“We need to have really serious conversations with our partners, with convention centers, with [DMOs], with staff, and everyone else involved in this great collaboration, because this is a part of our reality,” LaBranche said. “We’re all risk managers now, and we’ve got to figure out what that means and how to prepare for it.”

Handling Negative Feedback

Most of the feedback from attendees on how RIMS handled the active-shooter situation was positive. “Receiving praise from risk management leaders was extremely validating and RIMS looks forward to the opportunity to de-brief to improve our crisis response,” said LaBranche. That said, some negative criticism was voiced around RIMS’ speed of communications, with one exhibitor posting on LinkedIn that he wasn’t made aware of the shelter-in-place order affecting RIMS’ hotels until after it had been lifted.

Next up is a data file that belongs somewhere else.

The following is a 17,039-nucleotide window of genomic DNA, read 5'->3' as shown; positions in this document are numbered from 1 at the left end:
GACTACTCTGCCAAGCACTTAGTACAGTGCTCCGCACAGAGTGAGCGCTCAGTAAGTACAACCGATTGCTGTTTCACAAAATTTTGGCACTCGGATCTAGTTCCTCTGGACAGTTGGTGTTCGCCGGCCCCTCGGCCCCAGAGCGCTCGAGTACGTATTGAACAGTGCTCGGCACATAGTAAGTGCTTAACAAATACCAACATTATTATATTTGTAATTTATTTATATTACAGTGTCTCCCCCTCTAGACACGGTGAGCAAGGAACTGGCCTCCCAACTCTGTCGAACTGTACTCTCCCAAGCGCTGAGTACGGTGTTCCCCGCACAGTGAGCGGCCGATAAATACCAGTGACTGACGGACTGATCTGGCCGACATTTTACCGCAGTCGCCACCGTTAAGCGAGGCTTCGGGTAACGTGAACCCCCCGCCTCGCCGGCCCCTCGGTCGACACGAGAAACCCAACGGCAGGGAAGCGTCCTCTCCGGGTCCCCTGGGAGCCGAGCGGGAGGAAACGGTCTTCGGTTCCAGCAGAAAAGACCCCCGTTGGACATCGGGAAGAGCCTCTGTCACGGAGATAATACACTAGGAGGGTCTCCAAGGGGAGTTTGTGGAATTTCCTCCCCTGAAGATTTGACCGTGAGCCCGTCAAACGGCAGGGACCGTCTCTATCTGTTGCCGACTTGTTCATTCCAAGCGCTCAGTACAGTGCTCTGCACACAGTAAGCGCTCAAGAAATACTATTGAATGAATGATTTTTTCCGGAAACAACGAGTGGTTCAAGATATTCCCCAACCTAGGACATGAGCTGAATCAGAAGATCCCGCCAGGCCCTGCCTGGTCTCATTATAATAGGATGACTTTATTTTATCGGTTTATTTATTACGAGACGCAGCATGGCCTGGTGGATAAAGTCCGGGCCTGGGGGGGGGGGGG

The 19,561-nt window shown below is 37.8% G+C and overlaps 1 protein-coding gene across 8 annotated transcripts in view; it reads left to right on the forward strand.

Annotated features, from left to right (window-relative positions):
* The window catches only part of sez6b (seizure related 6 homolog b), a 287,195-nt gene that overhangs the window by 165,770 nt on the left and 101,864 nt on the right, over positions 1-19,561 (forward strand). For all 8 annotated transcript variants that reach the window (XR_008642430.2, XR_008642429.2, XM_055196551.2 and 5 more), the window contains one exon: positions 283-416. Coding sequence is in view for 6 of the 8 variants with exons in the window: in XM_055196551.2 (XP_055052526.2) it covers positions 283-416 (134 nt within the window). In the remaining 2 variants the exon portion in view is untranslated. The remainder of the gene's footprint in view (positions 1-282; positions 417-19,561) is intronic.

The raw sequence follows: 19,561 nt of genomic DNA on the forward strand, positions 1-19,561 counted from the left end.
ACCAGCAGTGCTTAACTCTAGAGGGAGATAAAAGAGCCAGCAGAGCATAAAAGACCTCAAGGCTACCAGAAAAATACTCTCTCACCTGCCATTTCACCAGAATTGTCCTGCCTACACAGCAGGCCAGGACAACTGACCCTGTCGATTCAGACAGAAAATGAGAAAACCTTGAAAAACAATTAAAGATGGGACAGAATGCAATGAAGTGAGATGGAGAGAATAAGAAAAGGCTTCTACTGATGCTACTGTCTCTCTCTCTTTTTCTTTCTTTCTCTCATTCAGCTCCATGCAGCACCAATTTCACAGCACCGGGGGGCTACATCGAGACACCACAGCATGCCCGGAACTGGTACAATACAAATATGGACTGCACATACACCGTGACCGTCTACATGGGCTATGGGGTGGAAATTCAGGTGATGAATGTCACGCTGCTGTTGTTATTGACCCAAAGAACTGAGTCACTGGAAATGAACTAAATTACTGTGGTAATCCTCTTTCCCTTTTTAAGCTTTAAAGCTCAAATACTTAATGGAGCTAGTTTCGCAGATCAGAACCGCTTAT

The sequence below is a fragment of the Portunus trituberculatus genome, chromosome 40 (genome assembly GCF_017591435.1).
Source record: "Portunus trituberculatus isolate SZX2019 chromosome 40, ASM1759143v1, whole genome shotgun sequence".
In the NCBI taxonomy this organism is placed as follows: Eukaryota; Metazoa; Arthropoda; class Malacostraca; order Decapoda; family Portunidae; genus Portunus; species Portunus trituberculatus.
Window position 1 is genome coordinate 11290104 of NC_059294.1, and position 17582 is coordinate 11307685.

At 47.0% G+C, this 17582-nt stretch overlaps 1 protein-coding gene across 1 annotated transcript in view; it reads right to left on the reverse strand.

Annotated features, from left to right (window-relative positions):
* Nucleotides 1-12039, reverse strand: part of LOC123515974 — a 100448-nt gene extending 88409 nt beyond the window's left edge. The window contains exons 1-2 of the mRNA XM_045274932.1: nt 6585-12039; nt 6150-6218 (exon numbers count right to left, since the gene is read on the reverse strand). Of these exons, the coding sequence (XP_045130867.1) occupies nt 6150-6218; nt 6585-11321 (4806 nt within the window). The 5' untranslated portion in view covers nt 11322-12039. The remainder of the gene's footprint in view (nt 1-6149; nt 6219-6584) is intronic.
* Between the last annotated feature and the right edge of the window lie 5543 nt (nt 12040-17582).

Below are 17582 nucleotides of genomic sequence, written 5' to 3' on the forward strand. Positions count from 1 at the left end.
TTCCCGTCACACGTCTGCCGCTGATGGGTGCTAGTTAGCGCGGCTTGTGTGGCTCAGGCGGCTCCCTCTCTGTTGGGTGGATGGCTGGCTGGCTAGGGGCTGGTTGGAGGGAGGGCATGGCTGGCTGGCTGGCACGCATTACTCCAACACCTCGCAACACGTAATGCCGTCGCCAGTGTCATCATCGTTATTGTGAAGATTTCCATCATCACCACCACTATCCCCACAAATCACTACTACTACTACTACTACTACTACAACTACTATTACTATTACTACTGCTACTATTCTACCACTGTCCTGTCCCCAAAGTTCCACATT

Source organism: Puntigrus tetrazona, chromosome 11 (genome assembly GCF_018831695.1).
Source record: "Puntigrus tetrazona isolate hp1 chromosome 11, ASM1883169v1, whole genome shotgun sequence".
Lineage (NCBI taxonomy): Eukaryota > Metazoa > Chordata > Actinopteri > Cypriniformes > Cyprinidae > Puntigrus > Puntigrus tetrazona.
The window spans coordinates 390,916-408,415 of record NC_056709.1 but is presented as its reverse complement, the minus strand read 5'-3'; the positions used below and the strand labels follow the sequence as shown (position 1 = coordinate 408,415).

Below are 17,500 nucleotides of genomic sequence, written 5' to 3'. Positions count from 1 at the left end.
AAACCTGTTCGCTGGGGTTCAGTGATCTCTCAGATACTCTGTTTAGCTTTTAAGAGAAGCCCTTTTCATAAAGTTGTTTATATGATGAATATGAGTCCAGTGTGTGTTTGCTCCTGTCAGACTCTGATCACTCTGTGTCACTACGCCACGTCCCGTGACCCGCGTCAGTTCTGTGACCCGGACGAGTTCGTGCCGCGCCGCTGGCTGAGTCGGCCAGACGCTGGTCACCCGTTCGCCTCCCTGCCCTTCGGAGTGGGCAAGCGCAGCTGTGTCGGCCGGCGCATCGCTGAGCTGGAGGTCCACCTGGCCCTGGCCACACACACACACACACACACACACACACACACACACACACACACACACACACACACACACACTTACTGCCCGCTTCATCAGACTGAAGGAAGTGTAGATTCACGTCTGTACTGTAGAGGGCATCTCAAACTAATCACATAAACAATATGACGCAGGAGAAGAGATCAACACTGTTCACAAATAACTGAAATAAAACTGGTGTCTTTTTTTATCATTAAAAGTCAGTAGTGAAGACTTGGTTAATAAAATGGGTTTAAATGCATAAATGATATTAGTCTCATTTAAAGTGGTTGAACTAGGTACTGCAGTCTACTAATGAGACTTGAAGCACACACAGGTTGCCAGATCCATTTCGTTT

RIMS staff said they are currently reviewing the timeline of their communications, and that updates were sent as soon as they could verify the information with the proper authorities. “We were learning things on the fly,” Ruff-Lyon said. “We were also walking that fine line of not wanting to create panic, either.”

“We were fortunate that our members, our attendees were safe and secure,” Salter said. “We got to put our crisis plan into action and test it in real life and in real time. It was definitely a learning experience … and something that [our team] is going to look at closely and figure out what our challenges were, and how we can make it better.”

Jennifer N. Dienst is senior editor at Convene.